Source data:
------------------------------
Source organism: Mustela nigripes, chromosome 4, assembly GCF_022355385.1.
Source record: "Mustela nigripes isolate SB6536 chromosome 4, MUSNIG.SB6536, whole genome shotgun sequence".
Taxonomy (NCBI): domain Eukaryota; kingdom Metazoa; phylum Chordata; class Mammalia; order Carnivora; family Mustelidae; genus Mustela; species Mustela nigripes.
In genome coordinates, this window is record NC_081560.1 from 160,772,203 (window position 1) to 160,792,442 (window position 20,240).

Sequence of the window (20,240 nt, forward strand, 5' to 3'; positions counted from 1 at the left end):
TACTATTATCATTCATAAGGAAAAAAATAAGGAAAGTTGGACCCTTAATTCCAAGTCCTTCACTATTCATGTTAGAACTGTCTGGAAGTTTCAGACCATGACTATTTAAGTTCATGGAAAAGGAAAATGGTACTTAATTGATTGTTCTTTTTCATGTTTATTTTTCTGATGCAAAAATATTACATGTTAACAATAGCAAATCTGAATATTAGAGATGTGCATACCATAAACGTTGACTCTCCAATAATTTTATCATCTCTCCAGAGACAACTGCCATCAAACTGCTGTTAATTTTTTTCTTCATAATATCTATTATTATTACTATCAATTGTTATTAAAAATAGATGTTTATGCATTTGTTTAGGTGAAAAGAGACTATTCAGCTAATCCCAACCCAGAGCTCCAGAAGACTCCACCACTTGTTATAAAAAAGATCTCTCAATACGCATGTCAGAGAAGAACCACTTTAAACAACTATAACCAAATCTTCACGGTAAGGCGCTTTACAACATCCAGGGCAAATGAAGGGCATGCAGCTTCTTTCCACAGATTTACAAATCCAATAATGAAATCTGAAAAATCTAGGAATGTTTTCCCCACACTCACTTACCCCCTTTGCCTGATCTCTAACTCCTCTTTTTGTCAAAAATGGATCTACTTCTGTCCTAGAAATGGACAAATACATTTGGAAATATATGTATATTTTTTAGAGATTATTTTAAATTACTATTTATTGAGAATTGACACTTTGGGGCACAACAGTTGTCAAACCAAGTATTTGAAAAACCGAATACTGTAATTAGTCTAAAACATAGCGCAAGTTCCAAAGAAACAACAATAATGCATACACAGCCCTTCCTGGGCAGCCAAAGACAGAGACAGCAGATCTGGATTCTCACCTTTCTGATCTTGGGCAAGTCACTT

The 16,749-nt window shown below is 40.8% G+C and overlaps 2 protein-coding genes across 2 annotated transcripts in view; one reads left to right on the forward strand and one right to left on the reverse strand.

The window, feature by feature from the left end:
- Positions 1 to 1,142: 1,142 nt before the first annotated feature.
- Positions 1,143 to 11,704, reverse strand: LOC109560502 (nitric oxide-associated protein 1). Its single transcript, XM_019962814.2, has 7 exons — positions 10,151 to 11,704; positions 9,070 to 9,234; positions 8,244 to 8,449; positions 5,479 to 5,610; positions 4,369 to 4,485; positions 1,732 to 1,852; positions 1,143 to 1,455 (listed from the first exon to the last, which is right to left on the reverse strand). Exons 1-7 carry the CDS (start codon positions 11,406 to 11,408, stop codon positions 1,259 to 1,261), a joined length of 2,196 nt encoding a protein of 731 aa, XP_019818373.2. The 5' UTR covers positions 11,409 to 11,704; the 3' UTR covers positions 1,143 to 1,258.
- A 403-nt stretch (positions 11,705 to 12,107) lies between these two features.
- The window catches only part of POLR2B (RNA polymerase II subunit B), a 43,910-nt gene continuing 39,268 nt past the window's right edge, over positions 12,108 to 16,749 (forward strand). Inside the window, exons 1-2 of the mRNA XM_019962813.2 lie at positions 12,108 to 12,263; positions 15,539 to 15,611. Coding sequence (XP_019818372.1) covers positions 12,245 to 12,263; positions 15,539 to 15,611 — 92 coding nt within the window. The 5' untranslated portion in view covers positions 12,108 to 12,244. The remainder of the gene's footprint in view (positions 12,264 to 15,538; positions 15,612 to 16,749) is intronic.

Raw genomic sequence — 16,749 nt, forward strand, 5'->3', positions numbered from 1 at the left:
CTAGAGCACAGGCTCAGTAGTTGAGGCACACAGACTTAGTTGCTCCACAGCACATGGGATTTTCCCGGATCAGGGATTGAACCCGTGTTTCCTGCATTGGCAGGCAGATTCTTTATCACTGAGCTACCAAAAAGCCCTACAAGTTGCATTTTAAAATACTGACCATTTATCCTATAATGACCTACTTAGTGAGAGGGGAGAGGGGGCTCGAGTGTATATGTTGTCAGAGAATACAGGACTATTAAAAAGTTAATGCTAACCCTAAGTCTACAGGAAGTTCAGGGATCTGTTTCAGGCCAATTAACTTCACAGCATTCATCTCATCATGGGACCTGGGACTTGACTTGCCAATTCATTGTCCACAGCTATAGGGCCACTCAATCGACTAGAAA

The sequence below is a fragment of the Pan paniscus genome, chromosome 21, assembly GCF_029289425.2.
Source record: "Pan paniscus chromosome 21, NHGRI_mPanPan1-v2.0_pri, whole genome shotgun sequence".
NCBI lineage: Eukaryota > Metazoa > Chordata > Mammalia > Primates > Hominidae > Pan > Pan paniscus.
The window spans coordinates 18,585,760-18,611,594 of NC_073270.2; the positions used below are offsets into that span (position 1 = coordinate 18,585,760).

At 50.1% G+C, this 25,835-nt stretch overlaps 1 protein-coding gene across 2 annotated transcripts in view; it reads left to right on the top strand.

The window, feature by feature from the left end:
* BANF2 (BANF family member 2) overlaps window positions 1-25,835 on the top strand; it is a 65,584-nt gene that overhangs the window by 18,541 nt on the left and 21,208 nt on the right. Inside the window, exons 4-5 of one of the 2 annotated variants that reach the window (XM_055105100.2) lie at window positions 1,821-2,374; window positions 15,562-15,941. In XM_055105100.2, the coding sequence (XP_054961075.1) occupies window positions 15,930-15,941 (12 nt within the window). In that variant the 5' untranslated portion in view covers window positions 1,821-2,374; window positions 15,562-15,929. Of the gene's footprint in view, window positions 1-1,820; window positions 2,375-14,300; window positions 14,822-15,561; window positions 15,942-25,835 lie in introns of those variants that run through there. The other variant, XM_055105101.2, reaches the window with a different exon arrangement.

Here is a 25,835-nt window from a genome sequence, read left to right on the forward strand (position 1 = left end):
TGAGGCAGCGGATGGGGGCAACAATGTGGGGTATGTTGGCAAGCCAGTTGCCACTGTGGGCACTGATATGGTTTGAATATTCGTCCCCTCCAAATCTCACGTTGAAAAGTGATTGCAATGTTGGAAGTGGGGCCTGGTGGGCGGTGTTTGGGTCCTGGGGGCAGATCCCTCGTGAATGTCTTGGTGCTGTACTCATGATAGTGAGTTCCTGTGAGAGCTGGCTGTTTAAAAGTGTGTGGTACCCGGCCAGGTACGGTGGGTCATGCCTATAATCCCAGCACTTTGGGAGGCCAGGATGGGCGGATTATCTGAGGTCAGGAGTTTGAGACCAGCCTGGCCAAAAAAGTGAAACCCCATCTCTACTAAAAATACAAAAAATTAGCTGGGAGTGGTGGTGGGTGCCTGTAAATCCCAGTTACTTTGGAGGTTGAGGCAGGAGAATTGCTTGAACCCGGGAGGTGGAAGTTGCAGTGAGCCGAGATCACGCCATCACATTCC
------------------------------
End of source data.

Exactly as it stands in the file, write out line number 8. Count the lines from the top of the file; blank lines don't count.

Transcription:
The window, feature by feature from the left end: